“It’s surprising how fast they pick things up,” she says. “We used the alphabet to make a scale one time and they could tell every note using their knowledge of the alphabet.”
“I’ve been thrilled with how much potential these kids have when they’re so young,” Julian adds. “It’s been an interesting process to help instruct this fun, warm, welcoming program with music.”
Delphine says watching the kids absorb these new ideas has been the most rewarding part of her time as a Vivaldi Fellow.
“It’s like building a card castle and you step away and it stands,” she says. “Every time I teach a kid and show them something and I’m not holding the violin or giving them instructions, they’re standing on their own and doing it; that’s really gratifying to me.”
After the weather warm-up, students volunteered to be examples of whole, half, and quarter notes by grouping themselves into groups of two and four, or by standing alone. There was one moment when the students didn’t seem to fully grasp the concept. Then the classroom teacher offered to let the Vivaldi Project use a magnetic apple to further illustrate. Delphine showed the children the whole apple, explaining that it takes a long time to eat a whole apple, less for a half an apple, and even less for a quarter of the apple. She then applied this to the notes, and the activity went on without any additional hitches.
This kind of adaptability and learning on the go is critical to the success of Vivaldi Project and the students. Sarah explains that the program is designed so that the Vivaldi Fellows are learning alongside the children they’re teaching.
“Vivaldi Project works in two ways: we’re learning how to teach and the students are getting all of the exposure to music they wouldn’t normally have,” she says. “The way we evolve and move in parallel together—how we’re always learning from our mistakes— is really special.”
Students were then pulled for individual lessons with the Vivaldi Project members and the pairs went to “breakout rooms.” Tiny violins were stacked up and children stood on folders with their names and “playing position” footprints written on them in marker.
The students I observed showed an array of skill and interest levels. The boy who was enjoying the music so much at the beginning of the day was enthusiastic and played very well during his instruction time. Others required a little more encouragement to find their motivation, something Sarah says she’s learned to do for herself in practice as well.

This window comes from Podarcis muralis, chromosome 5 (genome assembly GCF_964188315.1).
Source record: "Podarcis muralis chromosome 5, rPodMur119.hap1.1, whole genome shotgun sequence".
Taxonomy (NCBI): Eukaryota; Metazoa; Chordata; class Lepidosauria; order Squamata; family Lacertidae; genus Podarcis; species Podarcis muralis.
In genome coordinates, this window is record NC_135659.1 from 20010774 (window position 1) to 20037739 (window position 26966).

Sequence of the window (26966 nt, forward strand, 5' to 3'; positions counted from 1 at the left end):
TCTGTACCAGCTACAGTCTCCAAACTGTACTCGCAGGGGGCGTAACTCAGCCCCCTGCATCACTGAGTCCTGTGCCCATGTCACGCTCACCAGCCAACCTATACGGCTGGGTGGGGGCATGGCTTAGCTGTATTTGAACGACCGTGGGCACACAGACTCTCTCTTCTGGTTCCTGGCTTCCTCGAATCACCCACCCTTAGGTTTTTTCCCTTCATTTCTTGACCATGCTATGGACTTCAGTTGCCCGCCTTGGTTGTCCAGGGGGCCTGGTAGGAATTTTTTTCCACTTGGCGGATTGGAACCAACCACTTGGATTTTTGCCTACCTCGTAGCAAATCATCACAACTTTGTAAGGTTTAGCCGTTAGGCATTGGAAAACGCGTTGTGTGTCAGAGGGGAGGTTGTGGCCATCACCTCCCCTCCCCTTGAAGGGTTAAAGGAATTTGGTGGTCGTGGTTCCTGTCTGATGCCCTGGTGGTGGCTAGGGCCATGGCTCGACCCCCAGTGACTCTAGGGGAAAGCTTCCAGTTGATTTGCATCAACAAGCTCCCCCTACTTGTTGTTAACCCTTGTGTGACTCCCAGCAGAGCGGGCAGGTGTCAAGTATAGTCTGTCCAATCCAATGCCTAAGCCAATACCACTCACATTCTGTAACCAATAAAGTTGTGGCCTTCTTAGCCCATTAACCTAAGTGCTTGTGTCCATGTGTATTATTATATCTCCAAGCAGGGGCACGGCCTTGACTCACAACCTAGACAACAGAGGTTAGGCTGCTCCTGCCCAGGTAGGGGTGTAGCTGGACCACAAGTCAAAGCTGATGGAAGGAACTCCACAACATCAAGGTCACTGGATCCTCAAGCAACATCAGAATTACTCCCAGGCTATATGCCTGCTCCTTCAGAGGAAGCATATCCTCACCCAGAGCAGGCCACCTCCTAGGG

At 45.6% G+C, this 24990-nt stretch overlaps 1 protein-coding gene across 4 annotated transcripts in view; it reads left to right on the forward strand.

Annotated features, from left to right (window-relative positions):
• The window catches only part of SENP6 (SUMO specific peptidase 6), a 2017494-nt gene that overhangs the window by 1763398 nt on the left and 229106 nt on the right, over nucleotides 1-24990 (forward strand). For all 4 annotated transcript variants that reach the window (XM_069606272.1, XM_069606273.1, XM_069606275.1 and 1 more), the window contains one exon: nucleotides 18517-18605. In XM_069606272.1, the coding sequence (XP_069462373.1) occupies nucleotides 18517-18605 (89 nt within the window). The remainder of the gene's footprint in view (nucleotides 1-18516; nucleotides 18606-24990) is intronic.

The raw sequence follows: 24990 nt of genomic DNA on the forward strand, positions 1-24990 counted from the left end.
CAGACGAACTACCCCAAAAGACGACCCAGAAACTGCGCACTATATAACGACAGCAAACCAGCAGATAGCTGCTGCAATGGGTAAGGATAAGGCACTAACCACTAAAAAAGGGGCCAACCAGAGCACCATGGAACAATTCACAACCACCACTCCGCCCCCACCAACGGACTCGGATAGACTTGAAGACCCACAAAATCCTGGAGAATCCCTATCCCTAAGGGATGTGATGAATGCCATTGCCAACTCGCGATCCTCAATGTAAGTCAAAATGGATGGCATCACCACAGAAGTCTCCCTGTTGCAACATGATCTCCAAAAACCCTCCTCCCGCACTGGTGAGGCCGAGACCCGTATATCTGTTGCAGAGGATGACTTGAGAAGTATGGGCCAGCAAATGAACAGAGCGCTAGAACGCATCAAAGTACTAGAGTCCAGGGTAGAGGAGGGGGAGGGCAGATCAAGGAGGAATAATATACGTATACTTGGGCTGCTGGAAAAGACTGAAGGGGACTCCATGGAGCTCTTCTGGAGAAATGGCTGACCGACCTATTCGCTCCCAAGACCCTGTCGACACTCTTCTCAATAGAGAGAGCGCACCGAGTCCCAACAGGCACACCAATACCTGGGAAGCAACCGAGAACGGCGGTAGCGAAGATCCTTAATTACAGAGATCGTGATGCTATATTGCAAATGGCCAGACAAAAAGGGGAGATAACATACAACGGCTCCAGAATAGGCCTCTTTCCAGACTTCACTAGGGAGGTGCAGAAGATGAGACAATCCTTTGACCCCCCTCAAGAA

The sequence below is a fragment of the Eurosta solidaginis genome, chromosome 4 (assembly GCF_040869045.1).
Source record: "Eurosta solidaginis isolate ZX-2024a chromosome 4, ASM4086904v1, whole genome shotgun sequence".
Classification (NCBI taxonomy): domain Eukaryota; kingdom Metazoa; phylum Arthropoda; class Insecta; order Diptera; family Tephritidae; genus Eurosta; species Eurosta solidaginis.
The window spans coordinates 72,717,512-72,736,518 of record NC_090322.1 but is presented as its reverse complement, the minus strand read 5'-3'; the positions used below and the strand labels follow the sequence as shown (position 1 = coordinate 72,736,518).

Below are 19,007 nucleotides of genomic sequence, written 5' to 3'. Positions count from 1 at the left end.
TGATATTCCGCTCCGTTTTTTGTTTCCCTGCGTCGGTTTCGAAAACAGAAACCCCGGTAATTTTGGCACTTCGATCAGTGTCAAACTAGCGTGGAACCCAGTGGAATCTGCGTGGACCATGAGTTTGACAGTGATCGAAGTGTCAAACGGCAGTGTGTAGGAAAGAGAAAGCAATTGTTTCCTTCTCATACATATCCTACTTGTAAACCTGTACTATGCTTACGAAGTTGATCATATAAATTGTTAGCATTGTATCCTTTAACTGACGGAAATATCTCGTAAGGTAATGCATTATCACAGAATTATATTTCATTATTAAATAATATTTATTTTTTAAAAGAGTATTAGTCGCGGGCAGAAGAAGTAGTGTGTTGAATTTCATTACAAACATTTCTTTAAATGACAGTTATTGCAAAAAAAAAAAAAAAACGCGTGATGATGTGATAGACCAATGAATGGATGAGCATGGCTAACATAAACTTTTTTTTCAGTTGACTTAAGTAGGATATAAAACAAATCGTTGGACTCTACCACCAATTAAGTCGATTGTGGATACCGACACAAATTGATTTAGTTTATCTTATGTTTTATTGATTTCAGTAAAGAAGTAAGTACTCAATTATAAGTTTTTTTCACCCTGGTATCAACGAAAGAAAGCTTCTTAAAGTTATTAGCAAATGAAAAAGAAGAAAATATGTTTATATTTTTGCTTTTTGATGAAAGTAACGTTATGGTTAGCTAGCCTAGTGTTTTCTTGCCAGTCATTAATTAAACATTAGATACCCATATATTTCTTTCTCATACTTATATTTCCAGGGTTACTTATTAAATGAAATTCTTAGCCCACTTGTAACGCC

“I’m trying to move faster with some kids, and trust that if I move fast, they’ll move fast,” she says. “I realized I had to work on that inmypractice, too, to fix problems faster.”
Julian also feels that learning to teach others has helped him develop different practice habits for himself.
“When you’re teaching, you use your brain differently than when you’re playing or performing or learning from a teacher,” he explains. “We’re trying to simplify what we’re teaching them. That ability to simplify translates into my practice. Being patient when I’m teaching has also made me more patient with myself in the practice room.”
The Vivaldi Project team members have grown and changed over their years of service, and hope the program continues to flourish.
“We could make a list of why it’s important!” Julian says. “The first reason is the curriculum; this is developing into something valuable for the school and for the string program here. It’s important to be able to teach your instrument. The other thing is that we inspire and foster appreciation of classical music. We keep the fire burning and keep them interested and by showing them that it’s fun.”
Delphine says Vivaldi Project is really about planting seeds in children’s lives.
“It opens an emotional door—showing them that this exists and they can do it,” she says. “[They] don’t have to do it for the rest of [their] lives, but it’s something that they’ll remember and always be able to go back to because there’s a connection. It plants seeds of possibility.”
Sarah sums the project up well, echoing Delphine’s thoughts:
“If they can find something that’s meaningful to them in the whole process, then we've done our job.”